The fight over raising the minimum wage at Seattle-Tacoma International Airport continues.
On Nov. 19, Seattle City Councilmember Kshama Sawant and three allies committed civil disobedience near Alaska Airlines headquarters. Working Washington organized the event. Close to 100 people protested Alaska’s participation in a federal lawsuit against the Port of Seattle over a law that increases wages for airport support workers.
A little more than a week before the protest, Airlines for America, an industry trade group that includes Alaska, filed the lawsuit against the Port. The lawsuit is a result of the Port of Seattle Commissioners’ July vote to install a minimum-wage schedule for certain support workers: $11.22 in January 2015 and $13 in January 2017. The Port’s staff found many of these workers, who, among other things, provide catering, fueling and wheelchair services, currently earn the state’s minimum wage of $9.32. Port staff said the change would impact around 3,500 workers, who mostly work for independent contractors.
Airlines for America’s suit claims that federal law governs wages and employment at the airport. Moreover, the suit argues, many affected workers are represented by unions that negotiate contracts to decide wages and benefits. “We believe the law is clear, and the Port is exceeding its authority by attempting to regulate employment terms and conditions that relate directly to airline services and prices and interfere in the collective bargaining process,” said Airlines for America Senior Vice President David Berg.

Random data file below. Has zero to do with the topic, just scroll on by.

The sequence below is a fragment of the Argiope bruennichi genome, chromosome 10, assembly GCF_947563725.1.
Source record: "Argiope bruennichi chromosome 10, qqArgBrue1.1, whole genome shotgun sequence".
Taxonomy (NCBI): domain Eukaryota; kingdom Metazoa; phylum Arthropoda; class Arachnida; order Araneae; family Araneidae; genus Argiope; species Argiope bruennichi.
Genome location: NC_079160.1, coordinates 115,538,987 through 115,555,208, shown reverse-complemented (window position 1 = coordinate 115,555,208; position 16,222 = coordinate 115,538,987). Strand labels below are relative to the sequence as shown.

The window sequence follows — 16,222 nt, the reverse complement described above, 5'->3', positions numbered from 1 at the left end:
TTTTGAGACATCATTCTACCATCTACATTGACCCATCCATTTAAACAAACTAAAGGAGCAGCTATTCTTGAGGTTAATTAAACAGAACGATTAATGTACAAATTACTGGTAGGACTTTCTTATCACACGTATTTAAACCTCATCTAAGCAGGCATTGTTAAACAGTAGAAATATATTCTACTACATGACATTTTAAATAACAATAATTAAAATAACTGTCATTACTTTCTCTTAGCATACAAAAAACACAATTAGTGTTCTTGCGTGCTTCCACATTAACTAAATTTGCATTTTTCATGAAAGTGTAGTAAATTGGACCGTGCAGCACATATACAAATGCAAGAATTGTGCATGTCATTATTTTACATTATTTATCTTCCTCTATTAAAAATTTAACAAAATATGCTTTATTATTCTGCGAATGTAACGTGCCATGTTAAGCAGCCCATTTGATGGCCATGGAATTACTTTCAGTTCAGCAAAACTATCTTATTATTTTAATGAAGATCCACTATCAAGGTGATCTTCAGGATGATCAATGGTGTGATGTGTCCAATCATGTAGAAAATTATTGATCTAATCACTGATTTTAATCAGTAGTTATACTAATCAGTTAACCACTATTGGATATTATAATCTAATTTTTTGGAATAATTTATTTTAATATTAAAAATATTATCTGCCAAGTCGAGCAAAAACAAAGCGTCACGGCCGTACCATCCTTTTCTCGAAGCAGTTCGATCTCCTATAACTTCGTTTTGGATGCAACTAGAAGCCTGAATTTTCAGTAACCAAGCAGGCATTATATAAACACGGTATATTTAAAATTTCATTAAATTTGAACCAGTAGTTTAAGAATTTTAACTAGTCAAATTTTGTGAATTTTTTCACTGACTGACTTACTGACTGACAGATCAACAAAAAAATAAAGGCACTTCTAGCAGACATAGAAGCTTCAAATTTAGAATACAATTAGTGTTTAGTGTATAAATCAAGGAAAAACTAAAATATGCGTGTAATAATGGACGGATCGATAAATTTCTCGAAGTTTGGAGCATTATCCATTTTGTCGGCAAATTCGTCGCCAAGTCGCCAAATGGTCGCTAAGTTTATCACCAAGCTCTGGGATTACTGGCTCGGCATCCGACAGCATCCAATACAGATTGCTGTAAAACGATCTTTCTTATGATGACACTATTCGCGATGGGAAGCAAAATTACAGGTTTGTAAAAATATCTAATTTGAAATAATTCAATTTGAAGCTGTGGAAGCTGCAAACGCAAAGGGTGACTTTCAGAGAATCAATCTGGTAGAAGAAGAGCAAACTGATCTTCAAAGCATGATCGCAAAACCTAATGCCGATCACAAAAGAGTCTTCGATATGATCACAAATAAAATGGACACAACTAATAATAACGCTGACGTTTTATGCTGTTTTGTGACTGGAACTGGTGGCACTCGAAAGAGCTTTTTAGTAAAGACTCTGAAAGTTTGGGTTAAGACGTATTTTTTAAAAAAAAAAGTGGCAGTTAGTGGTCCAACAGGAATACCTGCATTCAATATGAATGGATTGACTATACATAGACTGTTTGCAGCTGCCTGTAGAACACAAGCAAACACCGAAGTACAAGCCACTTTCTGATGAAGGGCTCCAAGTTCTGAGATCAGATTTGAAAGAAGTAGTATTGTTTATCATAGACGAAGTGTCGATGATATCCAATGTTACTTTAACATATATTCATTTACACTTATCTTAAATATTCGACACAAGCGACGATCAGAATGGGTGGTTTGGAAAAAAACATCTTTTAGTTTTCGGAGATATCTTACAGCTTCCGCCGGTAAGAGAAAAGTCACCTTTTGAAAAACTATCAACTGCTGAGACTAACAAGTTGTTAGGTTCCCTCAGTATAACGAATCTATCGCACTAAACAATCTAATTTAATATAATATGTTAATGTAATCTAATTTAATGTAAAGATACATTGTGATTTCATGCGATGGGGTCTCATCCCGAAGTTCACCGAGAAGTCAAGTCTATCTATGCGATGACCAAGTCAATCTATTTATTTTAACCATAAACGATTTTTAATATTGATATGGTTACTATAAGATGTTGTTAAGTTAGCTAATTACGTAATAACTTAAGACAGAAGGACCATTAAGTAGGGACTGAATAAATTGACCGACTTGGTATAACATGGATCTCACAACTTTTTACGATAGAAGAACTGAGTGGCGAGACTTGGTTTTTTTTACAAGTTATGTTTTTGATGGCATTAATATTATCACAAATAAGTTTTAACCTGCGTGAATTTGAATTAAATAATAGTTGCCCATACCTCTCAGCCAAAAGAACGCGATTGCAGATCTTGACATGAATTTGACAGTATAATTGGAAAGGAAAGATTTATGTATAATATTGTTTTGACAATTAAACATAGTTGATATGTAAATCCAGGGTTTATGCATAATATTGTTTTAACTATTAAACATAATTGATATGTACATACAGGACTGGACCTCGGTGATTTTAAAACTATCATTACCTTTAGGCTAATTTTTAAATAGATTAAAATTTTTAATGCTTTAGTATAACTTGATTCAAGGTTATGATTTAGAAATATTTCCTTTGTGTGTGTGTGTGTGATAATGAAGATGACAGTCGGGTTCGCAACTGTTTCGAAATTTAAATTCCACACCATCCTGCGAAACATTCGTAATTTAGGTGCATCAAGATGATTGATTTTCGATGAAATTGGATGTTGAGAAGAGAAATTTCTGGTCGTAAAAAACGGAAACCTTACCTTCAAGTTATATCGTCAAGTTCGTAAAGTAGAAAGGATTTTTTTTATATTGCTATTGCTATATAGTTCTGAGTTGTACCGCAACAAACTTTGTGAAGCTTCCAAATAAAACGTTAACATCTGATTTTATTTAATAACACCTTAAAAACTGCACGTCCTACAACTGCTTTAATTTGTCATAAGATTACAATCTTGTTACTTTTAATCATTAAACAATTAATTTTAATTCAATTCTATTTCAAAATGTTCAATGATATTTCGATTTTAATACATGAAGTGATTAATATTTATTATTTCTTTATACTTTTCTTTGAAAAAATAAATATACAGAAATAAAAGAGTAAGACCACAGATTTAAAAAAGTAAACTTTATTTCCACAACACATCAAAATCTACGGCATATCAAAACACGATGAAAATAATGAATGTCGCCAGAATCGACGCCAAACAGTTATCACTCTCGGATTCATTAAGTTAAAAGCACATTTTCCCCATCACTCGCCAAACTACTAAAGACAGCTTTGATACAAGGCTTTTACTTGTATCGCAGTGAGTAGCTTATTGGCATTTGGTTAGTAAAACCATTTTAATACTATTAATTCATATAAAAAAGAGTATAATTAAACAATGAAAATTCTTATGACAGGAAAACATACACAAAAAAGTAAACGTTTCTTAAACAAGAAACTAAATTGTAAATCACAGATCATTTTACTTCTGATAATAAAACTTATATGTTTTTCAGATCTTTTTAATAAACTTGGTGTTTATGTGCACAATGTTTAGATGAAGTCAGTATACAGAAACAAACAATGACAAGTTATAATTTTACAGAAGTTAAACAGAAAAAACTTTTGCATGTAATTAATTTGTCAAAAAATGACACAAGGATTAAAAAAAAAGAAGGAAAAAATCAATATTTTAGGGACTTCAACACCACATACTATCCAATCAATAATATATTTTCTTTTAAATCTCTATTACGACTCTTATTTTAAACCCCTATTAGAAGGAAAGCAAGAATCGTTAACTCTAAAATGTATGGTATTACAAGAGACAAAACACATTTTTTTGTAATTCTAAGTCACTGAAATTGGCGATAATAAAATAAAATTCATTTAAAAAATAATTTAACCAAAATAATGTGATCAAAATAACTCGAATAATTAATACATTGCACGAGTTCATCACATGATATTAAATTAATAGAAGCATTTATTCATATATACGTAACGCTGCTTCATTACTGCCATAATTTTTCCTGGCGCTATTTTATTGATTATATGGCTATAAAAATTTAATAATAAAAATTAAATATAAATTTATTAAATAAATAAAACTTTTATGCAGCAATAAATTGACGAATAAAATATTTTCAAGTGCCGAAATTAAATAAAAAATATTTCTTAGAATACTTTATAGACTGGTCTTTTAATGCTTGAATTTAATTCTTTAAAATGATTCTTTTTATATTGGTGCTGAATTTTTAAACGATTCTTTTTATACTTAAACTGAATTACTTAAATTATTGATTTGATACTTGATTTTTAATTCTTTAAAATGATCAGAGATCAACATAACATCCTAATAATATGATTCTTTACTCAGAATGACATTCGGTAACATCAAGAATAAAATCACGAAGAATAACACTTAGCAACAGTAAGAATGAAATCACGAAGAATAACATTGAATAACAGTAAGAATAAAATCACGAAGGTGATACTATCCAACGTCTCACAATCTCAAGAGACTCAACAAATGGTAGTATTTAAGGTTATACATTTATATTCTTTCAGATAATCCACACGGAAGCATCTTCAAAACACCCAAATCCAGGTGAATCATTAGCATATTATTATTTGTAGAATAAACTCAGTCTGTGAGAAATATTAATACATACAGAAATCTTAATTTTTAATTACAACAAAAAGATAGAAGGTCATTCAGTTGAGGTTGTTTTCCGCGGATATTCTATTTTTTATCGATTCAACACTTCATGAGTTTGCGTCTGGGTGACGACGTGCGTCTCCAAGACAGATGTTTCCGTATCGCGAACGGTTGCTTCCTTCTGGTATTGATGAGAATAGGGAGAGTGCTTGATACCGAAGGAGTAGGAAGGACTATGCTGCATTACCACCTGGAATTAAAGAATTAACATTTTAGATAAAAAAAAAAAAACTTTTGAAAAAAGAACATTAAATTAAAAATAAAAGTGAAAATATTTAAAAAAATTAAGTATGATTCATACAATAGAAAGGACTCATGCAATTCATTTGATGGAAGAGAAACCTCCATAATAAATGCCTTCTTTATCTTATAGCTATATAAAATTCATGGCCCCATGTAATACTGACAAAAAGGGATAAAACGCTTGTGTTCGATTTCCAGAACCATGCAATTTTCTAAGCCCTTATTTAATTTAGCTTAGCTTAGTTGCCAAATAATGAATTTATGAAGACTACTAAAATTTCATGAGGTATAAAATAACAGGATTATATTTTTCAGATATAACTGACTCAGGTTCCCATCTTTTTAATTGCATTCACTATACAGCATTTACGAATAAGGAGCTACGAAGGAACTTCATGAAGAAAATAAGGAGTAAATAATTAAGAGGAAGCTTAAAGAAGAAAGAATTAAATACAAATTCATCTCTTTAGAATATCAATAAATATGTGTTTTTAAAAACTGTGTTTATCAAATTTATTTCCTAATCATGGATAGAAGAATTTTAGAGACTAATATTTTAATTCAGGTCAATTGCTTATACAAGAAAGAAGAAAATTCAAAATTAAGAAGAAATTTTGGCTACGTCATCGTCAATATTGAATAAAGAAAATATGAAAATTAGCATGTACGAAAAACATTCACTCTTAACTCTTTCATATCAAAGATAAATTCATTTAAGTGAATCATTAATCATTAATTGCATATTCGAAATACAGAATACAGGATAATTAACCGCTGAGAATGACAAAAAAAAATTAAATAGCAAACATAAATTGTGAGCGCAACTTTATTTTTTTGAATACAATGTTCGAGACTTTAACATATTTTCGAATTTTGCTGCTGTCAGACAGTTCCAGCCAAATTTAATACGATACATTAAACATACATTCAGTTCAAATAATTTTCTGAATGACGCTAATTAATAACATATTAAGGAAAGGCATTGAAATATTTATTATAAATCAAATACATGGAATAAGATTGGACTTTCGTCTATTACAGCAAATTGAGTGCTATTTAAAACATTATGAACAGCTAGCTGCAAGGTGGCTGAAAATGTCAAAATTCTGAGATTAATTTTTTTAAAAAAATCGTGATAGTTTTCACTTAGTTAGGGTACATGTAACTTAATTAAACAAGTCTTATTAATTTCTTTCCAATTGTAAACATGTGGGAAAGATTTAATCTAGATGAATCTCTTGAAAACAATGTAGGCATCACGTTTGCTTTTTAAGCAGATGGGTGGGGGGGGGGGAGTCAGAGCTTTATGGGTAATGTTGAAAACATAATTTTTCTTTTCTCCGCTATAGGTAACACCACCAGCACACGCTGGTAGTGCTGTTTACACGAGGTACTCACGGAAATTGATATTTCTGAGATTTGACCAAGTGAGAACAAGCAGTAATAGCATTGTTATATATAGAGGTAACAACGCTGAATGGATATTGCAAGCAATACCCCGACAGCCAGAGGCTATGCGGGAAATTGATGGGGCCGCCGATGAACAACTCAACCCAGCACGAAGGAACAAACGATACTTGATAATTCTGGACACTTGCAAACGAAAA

In addition, the lawsuit states that the airlines will suffer “irreparable harm.” Airlines for America also represents other passenger carriers such as Delta, Jet Blue and Southwest airlines as well as freight carriers like UPS and Federal Express.
Perry Cooper, port spokesperson said, “Under Washington law, the Port of Seattle has the responsibility and authority to ensure safe, secure, efficient operations at Seattle-Tacoma International Airport.” He continued, “[C]ommissioners acted within that authority, creating a comprehensive policy designed to reduce employee turnover in key positions by ensuring fair compensation and increased career opportunities for the men and women who work in aeronautical positions.”
An Alaska Airlines statement said: “Alaska Airlines supports fair-wage jobs and voluntarily increased wages in April for more than 1,000 vendor employees at the airport, prior to the Port of Seattle taking action in this area. … Alaska’s pay increases will remain in place regardless of the outcome of this litigation.”
After Councilmember Sawant was released from custody, she made a statement. “Alaska Airlines is leading the charge on a federal lawsuit claiming the port has no authority to raise wages. What’s clear is they’d rather spend millions trying to overturn democracy than pay low-wage workers what they’ve earned.”